Rushing Coronavirus Vaccines and Treatments Could Do More Harm Than Good
While finding a vaccine or treatment for COVID-19 is urgent, rushing through the approval process can pose safety issues. Photo: Georgijevic/Getty Images
While the world continues to cope with COVID-19, it is clear that the decisions our public officials make today will have far-reaching consequences on people’s lives. It is for that reason that we need to make absolutely sure that our decisions are supported by robust science.
Scientists around the world have been working long hours identifying potential new treatments and diagnostic tools to handle the threat that SARS-CoV-2 (the virus that causes COVID-19) poses. Many of these new treatments, such as the 70 vaccines currently in development, provide hope that we will soon be able to stop this pandemic in its tracks.
Early research claims
However, there have also been a number of exaggerated claims about early scientific data found in pre-prints — a kind of initial posting of results prior to evaluation by scientific experts — and peer-reviewed journal articles.
Some of these claims, such as the lauding of hydroxychloroquine as a miracle-cure for COVID-19, have led people to self-medicate with fatal consequences. To be clear, the effectiveness of hydroxychloroquine for the treatment of COVID-19 is very much still under investigation.
This is why it is so alarming to hear public officials in Canada, namely Alberta Premier Jason Kenney, openly talking about moving ahead of Health Canada approval for similar treatments.
Watch Jason Kenney’s comments on bypassing Health Canada’s approval below
While it may seem counter-intuitive, even in times of desperate measures and rapid response, science still requires time to make rigorous and robust conclusions. There are real consequences to rushing ahead of rigorous scientific data.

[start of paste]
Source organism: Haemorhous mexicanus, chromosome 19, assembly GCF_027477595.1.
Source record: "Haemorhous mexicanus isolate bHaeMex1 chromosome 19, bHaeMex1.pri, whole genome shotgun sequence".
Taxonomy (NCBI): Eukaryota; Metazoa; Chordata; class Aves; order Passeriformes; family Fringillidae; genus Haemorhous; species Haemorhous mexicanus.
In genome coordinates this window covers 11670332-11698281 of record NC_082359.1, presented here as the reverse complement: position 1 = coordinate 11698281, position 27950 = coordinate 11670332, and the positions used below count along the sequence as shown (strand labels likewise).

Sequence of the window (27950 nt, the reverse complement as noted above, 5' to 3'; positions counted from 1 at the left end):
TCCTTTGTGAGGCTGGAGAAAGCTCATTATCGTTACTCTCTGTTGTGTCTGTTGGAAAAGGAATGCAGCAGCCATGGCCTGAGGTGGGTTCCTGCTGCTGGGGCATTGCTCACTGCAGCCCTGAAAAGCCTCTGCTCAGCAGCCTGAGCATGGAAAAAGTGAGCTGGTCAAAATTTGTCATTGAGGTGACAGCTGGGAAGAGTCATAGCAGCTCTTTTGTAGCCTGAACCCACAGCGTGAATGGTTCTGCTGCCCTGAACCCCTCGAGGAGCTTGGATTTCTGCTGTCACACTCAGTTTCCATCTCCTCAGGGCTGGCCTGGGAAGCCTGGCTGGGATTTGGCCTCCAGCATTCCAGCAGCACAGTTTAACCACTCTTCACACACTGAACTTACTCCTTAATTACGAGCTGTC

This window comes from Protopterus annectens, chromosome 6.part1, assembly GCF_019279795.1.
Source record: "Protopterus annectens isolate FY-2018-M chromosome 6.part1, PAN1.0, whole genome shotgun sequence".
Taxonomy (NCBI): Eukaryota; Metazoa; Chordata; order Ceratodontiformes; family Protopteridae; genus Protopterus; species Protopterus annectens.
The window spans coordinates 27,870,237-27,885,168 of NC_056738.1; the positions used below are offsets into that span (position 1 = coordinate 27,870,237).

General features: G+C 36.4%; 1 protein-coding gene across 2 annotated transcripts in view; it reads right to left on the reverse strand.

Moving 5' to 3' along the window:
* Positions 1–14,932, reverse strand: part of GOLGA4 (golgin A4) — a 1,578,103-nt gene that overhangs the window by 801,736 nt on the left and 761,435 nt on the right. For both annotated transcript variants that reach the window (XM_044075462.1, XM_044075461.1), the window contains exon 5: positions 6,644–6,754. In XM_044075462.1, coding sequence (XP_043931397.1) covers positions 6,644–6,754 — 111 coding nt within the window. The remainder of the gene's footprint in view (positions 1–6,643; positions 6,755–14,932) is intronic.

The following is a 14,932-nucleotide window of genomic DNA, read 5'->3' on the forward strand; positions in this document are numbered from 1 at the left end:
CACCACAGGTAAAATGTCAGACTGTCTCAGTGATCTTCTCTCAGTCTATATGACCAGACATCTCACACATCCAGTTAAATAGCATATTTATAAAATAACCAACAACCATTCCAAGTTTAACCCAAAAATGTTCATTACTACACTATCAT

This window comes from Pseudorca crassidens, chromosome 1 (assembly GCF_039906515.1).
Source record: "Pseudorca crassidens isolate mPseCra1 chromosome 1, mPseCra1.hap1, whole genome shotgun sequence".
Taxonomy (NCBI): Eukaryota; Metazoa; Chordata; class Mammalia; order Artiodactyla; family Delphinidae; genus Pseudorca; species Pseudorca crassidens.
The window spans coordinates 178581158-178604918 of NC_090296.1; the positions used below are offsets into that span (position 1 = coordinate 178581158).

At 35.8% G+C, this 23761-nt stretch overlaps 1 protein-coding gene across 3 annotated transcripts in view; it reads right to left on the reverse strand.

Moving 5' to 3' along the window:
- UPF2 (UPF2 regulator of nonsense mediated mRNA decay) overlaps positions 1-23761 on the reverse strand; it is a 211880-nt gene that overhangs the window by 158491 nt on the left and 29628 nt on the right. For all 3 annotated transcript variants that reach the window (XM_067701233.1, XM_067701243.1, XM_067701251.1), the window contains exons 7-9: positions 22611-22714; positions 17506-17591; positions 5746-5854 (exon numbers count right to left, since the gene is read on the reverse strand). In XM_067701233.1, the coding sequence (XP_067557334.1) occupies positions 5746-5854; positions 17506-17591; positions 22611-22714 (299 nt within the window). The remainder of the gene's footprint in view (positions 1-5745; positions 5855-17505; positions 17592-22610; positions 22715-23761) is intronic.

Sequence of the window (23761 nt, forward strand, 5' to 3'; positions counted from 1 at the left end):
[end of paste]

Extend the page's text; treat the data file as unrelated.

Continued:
A potent example of this is the use of thalidomide in Canada to treat nausea associated with pregnancy. Thalidomide was available in Canada in the early 1960s. This drug was approved in other jurisdictions, including West Germany and the United Kingdom. It was subsequently pulled from markets in both countries in 1961 and in Canada shortly after, when it became abundantly clear that the drug caused fetal malformations.
Notably, a Canadian-born American physician by the name of Dr. Frances Kelsey saw the scientific data on the use of thalidomide and was deeply concerned about the lack of scientifically reliable evidence of its safety. As such, in her role as an advisor to the Food and Drug Administration, she blocked its approval for use in the United States. Her actions prevented the damaging and sometimes fatal consequences seen elsewhere.
Dr. Kelsey took a slow science approach. Instead of pushing ahead with a drug that had been approved in other countries, she actively sought out evidence of its safety, and evaluated it for herself. This extra step, the extra interpretation of the data in her hands, helped to identify that the drug might not be safe and should not be approved without more evidence.
This highlights why having robust scientific data about a drug treatment is so vital. Health Canada’s approval of medications and diagnostics is one part in a slow science framework, which protects Canadians and their health from the use of diagnostic tests and treatments that are not validated to be safe and effective.
Treatments and diagnostics for COVID-19 must follow this framework.
Treatments that don’t work (or worse, are harmful) or diagnostic tests that provide many false positives (or worse, false negatives) will only serve to hasten the spread and impact of COVID-19 on Canadians.
Slow science will necessarily take more time than we might be immediately comfortable with. However, it is important that public officials, scientists and the public understand that treatments and diagnostics that work will require science that is rigorous, accurate and peer-reviewed. This requires time. Slow science will provide fewer opportunities for mistakes and more time for science to get it right.
This article is republished from The Conversation under a Creative Commons license.